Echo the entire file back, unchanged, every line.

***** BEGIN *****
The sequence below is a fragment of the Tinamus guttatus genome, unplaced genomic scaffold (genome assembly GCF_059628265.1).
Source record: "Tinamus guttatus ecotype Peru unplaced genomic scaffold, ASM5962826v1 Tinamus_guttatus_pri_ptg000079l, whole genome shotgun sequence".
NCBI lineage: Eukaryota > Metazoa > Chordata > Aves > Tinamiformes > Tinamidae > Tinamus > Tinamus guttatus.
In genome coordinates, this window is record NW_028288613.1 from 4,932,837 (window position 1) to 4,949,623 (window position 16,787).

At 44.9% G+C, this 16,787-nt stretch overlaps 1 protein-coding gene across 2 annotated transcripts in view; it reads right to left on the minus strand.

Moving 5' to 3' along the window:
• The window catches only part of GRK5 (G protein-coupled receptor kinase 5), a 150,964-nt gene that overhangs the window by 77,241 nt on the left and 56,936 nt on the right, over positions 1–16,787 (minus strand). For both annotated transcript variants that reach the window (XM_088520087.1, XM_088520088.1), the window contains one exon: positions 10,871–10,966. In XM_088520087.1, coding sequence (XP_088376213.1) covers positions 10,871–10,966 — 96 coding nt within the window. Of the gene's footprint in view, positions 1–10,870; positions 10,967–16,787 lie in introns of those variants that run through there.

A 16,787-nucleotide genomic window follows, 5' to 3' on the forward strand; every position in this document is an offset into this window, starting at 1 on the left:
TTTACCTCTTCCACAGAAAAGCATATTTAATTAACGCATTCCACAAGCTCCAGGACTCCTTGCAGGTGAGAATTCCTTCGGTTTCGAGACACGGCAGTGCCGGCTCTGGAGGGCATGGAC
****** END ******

The sequence below is a fragment of the Tinamus guttatus genome, unplaced genomic scaffold (genome assembly GCF_059628265.1).
Source record: "Tinamus guttatus ecotype Peru unplaced genomic scaffold, ASM5962826v1 Tinamus_guttatus_pri_ptg000079l, whole genome shotgun sequence".
NCBI lineage: Eukaryota > Metazoa > Chordata > Aves > Tinamiformes > Tinamidae > Tinamus > Tinamus guttatus.
In genome coordinates, this window is record NW_028288613.1 from 4,932,837 (window position 1) to 4,949,623 (window position 16,787).

At 44.9% G+C, this 16,787-nt stretch overlaps 1 protein-coding gene across 2 annotated transcripts in view; it reads right to left on the minus strand.

Moving 5' to 3' along the window:
• The window catches only part of GRK5 (G protein-coupled receptor kinase 5), a 150,964-nt gene that overhangs the window by 77,241 nt on the left and 56,936 nt on the right, over positions 1–16,787 (minus strand). For both annotated transcript variants that reach the window (XM_088520087.1, XM_088520088.1), the window contains one exon: positions 10,871–10,966. In XM_088520087.1, coding sequence (XP_088376213.1) covers positions 10,871–10,966 — 96 coding nt within the window. Of the gene's footprint in view, positions 1–10,870; positions 10,967–16,787 lie in introns of those variants that run through there.

A 16,787-nucleotide genomic window follows, 5' to 3' on the forward strand; every position in this document is an offset into this window, starting at 1 on the left:
TTTACCTCTTCCACAGAAAAGCATATTTAATTAACGCATTCCACAAGCTCCAGGACTCCTTGCAGGTGAGAATTCCTTCGGTTTCGAGACACGGCAGTGCCGGCTCTGGAGGGCATGGAC